Tag Archives: Rita Joe
Amid a constellation of superb theater from GableStage comes a supernova of passion, pain and socio-political protest in a scorching drama Skeleton Crew. Its portrayal of African-American workers in a Detroit auto plant teetering on closing incisively examines racial issues that intensify impending tragedy, but also a world evaporating under our feet whuch crosses all demographic boundaries.
Actors’ Playhouse’s Doubt is not about guilt or innocence. It’s about doubt. The nature of doubt. The fallout of doubt. Living with doubt. Deciding whether to act when you have doubt. In these extreme days when some people believe truth is fungible or fear that it is can never be divined, John Patrick Shanley’s 2004 play is excruciatingly resonant.
Attention to detail in each element of New City Players’ Raisin in the Sun makes it truly spectacular on every level, and that especially goes for the directing and the acting.
All too apropos for our bitterly divided time, Outré Theatre Company’s intellectually stimulating production of Lucas Hnath’s The Christians asks what happens when two sincerely held but diametrically opposed viewpoints inescapably clash.
White Guy on the Bus at GableStage is a merciless dissection of race relations in the 21st Century, but stunning plot twists prevent us from explaining much further than a wealthy white businessman strikes up an acquaintanceship with an African-American nursing student on a bus. But superb performances and a fierce script make this a don’t miss.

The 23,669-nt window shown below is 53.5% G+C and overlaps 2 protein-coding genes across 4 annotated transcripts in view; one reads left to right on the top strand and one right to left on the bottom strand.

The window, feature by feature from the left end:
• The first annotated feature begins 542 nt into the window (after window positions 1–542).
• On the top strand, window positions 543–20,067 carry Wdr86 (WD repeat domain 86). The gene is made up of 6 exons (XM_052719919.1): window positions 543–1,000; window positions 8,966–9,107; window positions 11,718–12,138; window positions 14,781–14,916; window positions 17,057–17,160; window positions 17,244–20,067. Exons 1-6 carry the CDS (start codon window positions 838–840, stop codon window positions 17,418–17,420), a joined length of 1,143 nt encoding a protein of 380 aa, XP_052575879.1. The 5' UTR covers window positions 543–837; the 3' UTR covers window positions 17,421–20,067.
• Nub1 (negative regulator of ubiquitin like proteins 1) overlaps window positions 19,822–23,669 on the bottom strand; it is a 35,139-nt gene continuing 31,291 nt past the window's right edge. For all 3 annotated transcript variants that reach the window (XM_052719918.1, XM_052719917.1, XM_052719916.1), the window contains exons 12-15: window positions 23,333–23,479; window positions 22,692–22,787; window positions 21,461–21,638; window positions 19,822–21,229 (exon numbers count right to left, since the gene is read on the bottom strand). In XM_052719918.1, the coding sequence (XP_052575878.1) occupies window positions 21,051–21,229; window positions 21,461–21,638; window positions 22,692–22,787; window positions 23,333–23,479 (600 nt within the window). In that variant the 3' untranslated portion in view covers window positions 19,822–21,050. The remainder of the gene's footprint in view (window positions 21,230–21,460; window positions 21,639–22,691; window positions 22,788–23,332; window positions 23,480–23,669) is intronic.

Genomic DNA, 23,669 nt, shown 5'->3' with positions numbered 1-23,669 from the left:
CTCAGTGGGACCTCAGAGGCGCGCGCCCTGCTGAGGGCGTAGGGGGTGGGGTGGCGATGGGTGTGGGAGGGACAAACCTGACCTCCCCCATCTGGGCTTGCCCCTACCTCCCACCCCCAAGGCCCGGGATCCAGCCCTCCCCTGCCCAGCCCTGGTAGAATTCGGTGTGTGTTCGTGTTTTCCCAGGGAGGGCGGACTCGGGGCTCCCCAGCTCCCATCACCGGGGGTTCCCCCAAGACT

In the current production of The M Ensemble Company, August Wilson’s legendary Seven Guitars almost plays like a musical or a folk opera akin to Porgy and Bess or Floyd Collins.
Main Street Players challenges itself and its audiences in This Random World, this 90-minute think piece that will make you question some of your own connections to the people in your life. But the complex story has trouble flowing because of necessary scenery changes.
You can’t really blame the playwright Erika Soerenson or artistic directors for thinking that a distaff reinterpretation of the Quentin Tarantino film Reservoir Dogs might make an intriguing, funny and even socially revealing stage adaptation, Reservoir Dolls. But the Outré Theatre Company’s production iunderscores what a misbegotten idea this was because either the playwright did not know what she wanted in the end or Outré never communicated it.
Over 21 years, City Theatre’s ever-expanding enterprises have developed and maintained a brand-level reputation for entertaining theater; its return to cool weather programming with the current edition of Winter Shorts is just as diverting.
The Mighty Gents is a poignant moving tale worthy of a Greek tragedy except that the protagonists are members of a street gang from the mid-1960s, emotionally, economically and sociologically lost in a Newark ghetto in 1978.